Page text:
[31]The Holy Bible, New King James Version, (Nashville, Tennessee: Thomas Nelson, Inc.) 1982.

[32]Josh McDowell, Answers to tough questions: Skeptics ask about the Christian faith [computer file], electronic ed., Logos Library System, (Nashville: Thomas Nelson) 1997, c1993 by Josh McDowell and Don Stewart.

[33]The Holy Bible, New King James Version, (Nashville, Tennessee: Thomas Nelson, Inc.) 1982.

[34]The Holy Bible, New King James Version, (Nashville, Tennessee: Thomas Nelson, Inc.) 1982.

[35]The Holy Bible, New King James Version, (Nashville, Tennessee: Thomas Nelson, Inc.) 1982.

[36]The Holy Bible, New King James Version, (Nashville, Tennessee: Thomas Nelson, Inc.) 1982.

[37]The Holy Bible, New King James Version, (Nashville, Tennessee: Thomas Nelson, Inc.) 1982.

[38]Jerry Falwell, executive editor; Edward E. Hinson and Michael Kroll Woodrow, general editors, KJV Bible commentary [computer file], electronic ed., Logos Library System, (Nashville: Thomas Nelson) 1997, c1994.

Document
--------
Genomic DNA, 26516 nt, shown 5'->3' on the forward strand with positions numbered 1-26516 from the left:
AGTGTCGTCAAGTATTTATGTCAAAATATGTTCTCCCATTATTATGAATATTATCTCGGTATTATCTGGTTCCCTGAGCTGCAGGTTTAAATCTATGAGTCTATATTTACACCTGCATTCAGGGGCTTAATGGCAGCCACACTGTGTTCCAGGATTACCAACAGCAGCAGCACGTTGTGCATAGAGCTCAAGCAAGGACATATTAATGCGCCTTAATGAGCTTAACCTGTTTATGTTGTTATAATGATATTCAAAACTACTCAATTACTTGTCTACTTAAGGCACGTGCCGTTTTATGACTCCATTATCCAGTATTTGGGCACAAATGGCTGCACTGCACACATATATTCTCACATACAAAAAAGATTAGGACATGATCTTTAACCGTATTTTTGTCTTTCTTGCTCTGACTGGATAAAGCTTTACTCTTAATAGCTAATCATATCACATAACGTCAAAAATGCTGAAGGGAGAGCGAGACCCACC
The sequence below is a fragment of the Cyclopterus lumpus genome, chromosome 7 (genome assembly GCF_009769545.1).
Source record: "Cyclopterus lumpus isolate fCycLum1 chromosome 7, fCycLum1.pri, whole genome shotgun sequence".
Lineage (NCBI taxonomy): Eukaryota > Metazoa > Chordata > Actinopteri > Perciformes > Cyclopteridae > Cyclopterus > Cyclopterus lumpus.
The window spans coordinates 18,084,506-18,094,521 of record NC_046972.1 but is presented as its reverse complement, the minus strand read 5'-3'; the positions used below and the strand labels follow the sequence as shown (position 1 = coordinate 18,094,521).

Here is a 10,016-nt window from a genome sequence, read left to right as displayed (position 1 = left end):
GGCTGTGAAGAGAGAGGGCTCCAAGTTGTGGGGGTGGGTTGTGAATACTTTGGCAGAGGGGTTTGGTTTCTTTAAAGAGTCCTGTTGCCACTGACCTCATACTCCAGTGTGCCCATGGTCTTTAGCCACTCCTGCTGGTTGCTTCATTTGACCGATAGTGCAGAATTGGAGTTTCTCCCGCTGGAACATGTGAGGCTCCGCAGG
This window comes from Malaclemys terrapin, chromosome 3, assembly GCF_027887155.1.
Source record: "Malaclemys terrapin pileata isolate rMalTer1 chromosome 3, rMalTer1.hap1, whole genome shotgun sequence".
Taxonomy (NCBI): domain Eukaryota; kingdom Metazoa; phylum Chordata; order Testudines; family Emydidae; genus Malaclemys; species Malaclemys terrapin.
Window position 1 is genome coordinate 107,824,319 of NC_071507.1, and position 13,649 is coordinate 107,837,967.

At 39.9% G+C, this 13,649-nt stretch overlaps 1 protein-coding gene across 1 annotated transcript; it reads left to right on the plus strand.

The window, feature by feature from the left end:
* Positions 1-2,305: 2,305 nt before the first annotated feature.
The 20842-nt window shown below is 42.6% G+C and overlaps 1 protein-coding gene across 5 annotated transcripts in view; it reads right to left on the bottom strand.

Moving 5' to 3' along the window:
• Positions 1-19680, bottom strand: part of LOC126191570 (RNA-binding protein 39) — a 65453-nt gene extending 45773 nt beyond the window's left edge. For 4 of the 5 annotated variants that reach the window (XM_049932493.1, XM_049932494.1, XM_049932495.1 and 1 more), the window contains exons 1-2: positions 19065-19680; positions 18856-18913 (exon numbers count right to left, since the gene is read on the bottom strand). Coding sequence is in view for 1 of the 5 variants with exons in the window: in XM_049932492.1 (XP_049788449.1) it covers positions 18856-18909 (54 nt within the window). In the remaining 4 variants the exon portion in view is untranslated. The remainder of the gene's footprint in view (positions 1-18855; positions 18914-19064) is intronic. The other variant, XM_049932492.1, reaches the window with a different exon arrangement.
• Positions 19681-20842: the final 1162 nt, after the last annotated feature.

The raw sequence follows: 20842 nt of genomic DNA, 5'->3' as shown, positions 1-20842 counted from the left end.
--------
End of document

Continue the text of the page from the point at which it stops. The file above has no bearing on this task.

[39]The Holy Bible, New King James Version, (Nashville, Tennessee: Thomas Nelson, Inc.) 1982.

[40]The Holy Bible, New King James Version, (Nashville, Tennessee: Thomas Nelson, Inc.) 1982.

[41]The Holy Bible, New King James Version, (Nashville, Tennessee: Thomas Nelson, Inc.) 1982.

[42]The Holy Bible, New King James Version, (Nashville, Tennessee: Thomas Nelson, Inc.) 1982.

[43]The Holy Bible, New King James Version, (Nashville, Tennessee: Thomas Nelson, Inc.) 1982.

[44]The Holy Bible, New King James Version, (Nashville, Tennessee: Thomas Nelson, Inc.) 1982.

[45]The Holy Bible, New King James Version, (Nashville, Tennessee: Thomas Nelson, Inc.) 1982.

[46]The Holy Bible, New King James Version, (Nashville, Tennessee: Thomas Nelson, Inc.) 1982.

[47]The Holy Bible, New King James Version, (Nashville, Tennessee: Thomas Nelson, Inc.) 1982.

[48]The Holy Bible, New King James Version, (Nashville, Tennessee: Thomas Nelson, Inc.) 1982.

[49]The Holy Bible, New King James Version, (Nashville, Tennessee: Thomas Nelson, Inc.) 1982.

[50]The Holy Bible, New King James Version, (Nashville, Tennessee: Thomas Nelson, Inc.) 1982.